Continuing a decades-long refinement in understanding how and why a drug is more effective in some patients with lymphoma than others has led to the discovery of a complex of proteins that affects drug responsiveness. Read more...

Cryo-EM

New cryo-EM images provide blueprint for drug development

Jun 18, 2018

In a recent collaborative study published in Nature, CCR researchers have visualized the interaction between two critical components of the body’s cellular communication network using cryo-electron microscopy (cryo-EM). The near-atomic resolution images provide a blueprint that could lead to more effective medications for cancer and other conditions. According to Sriram Subramaniam, Ph.D., Senior Investigator in the Laboratory of Cell Biology and a senior author of the study, “The use of cryo-EM technology to obtain structural information on important pharmaceutical targets such as GPCRs in various states demonstrates that we are now in a position to apply these methods for drug discovery applications.” Read more...

New cryo-EM images provide blueprint for drug development
hairy cell leukemia

Clinical trial suggests moxetumomab pasudotox may be an effective treatment for hairy cell leukemia

Jun 15, 2018

Findings from a phase III international clinical trial, led by Robert Kreitman, M.D., Senior Investigator in the Laboratory of Molecular Biology (LMB), show moxetumomab pasudotox (Moxe) may be an effective treatment option for patients with relapsed or refractory hairy cell leukemia (HCL). Initially developed by an LMB team led by Ira Pastan, M.D., Moxe is a toxin-based drug that can eliminate tiny deposits of cancer cells hiding in bone marrow – referred to as minimal residual disease. These deposits often avoid being killed by standard chemotherapy and are thought to be the cause of relapsed HCL. According to Dr. Kreitman, Moxe offers an option for HCL patients to avoid additional chemotherapy and may potentially improve long-term outcomes.  Read more...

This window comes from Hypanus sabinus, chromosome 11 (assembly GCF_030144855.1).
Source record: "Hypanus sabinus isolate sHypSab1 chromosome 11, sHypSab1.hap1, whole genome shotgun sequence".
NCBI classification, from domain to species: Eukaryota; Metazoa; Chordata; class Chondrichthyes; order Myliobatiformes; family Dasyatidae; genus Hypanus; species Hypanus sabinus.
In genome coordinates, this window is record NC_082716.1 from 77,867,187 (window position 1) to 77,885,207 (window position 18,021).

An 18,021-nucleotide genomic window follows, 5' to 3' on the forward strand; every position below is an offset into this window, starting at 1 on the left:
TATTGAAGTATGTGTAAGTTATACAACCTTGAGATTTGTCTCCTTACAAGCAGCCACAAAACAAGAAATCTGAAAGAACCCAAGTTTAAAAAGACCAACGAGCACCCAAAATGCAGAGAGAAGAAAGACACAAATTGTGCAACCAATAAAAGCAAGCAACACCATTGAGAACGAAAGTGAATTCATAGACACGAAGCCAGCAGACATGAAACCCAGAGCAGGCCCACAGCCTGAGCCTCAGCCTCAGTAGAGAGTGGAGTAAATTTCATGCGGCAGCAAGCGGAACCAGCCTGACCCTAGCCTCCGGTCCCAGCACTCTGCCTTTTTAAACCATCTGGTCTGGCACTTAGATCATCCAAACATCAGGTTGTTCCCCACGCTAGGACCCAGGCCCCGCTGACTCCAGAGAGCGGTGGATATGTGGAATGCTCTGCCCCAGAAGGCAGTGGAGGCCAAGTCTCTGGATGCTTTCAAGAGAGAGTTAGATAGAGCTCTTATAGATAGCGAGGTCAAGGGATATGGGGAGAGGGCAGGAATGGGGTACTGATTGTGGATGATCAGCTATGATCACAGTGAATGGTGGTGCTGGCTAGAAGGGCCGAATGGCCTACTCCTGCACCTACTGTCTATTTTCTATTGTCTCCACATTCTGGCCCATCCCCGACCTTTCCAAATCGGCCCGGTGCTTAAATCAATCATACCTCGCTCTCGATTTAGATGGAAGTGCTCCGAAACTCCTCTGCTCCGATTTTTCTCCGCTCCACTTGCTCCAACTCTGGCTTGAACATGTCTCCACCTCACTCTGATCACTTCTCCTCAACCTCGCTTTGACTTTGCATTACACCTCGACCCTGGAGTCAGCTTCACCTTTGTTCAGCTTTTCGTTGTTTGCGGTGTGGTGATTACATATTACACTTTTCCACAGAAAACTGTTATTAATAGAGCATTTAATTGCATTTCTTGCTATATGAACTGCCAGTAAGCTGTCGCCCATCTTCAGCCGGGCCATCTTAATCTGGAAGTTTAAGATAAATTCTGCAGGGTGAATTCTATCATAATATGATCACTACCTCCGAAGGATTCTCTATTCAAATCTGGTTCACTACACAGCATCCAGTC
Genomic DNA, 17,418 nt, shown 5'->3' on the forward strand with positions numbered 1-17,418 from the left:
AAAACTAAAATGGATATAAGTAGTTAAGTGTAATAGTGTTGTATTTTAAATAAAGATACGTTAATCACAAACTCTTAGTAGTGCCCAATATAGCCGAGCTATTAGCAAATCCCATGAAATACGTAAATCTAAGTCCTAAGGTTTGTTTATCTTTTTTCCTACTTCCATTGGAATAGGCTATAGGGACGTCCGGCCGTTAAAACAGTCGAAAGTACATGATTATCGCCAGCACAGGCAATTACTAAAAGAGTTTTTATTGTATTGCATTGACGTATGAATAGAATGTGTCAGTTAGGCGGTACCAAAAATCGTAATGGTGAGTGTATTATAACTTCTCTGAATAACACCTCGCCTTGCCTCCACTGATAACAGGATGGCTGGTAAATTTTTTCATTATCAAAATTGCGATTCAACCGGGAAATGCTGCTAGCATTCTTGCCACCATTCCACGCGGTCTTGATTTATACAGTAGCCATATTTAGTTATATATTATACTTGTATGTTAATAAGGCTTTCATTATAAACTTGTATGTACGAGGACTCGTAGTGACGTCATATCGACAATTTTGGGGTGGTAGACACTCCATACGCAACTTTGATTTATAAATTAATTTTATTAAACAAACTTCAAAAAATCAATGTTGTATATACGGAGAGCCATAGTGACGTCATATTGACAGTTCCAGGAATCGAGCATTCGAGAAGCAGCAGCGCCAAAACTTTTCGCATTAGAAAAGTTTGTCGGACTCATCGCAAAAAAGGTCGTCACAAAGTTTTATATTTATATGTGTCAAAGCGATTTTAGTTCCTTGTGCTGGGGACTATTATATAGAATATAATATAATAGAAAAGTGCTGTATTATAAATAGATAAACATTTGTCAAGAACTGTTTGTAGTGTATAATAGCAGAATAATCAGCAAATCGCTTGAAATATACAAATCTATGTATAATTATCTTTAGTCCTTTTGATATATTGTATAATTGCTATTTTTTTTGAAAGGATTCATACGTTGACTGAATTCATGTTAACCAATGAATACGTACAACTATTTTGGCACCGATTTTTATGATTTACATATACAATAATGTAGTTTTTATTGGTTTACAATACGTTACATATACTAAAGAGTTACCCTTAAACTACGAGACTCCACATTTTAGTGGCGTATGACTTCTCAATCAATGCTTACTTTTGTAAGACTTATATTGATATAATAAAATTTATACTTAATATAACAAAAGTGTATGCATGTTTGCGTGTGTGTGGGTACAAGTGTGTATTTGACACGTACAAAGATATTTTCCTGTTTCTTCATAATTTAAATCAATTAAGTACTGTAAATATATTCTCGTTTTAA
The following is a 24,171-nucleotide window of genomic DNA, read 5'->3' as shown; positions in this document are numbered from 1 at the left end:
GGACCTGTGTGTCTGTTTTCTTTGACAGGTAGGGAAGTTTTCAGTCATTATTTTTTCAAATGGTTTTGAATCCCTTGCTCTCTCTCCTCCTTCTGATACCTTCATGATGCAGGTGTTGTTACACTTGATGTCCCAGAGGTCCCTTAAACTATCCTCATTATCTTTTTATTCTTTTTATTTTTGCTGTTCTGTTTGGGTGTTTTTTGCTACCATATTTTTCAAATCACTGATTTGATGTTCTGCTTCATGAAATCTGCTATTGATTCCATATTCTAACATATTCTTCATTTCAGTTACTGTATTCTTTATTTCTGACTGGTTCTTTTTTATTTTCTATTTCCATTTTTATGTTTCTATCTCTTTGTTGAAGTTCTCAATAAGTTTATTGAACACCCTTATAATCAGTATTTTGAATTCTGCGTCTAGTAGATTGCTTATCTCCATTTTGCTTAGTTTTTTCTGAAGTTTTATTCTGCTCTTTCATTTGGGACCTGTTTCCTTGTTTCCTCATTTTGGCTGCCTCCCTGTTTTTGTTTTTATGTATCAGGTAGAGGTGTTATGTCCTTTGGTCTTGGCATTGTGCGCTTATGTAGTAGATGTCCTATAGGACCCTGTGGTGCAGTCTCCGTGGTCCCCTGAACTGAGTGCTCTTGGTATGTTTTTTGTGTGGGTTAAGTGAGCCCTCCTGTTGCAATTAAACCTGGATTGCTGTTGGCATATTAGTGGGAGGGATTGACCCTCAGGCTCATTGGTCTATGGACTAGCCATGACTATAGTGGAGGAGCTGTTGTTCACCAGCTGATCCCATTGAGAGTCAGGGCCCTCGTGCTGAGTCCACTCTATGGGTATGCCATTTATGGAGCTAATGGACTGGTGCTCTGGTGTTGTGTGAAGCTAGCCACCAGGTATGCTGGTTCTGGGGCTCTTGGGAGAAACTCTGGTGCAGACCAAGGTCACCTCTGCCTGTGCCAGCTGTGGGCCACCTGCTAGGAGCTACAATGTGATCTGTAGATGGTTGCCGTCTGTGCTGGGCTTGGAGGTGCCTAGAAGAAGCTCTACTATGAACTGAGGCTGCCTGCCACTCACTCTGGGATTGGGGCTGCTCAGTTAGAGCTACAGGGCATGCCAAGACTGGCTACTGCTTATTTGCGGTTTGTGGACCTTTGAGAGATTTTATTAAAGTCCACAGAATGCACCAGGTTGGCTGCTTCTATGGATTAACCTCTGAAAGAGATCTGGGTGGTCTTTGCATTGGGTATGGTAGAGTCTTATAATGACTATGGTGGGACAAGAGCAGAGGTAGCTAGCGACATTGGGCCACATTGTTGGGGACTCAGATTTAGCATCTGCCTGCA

Clinical trial suggests moxetumomab pasudotox may be an effective treatment for hairy cell leukemia
Travis at The Children's Inn

Pediatric clinical trial supports use of selumetinib for children with neurofibromatosis type 1

Jun 15, 2018

Preliminary results from a phase II clinical trial at the Center for Cancer Research support the use of the investigational drug selumetinib for shrinking tumors in children and young adults with neurofibromatosis type 1 (NF1). NF1 is a genetic syndrome that often causes tumors, called plexiform neurofibromas, to develop in nerve cells on or under the skin. Although most of these tumors are not cancerous, patients commonly experience pain, reduced mobility and difficulty breathing. Results from the study, led by Brigitte Widemann, M.D., Chief of the Pediatric Oncology Branch, not only confirm findings from a smaller 2016 study demonstrating the drug’s ability to shrink large tumors, but also suggest the drug may improve symptoms. Read more...

Pediatric clinical trial supports use of selumetinib for children with neurofibromatosis type 1

Pages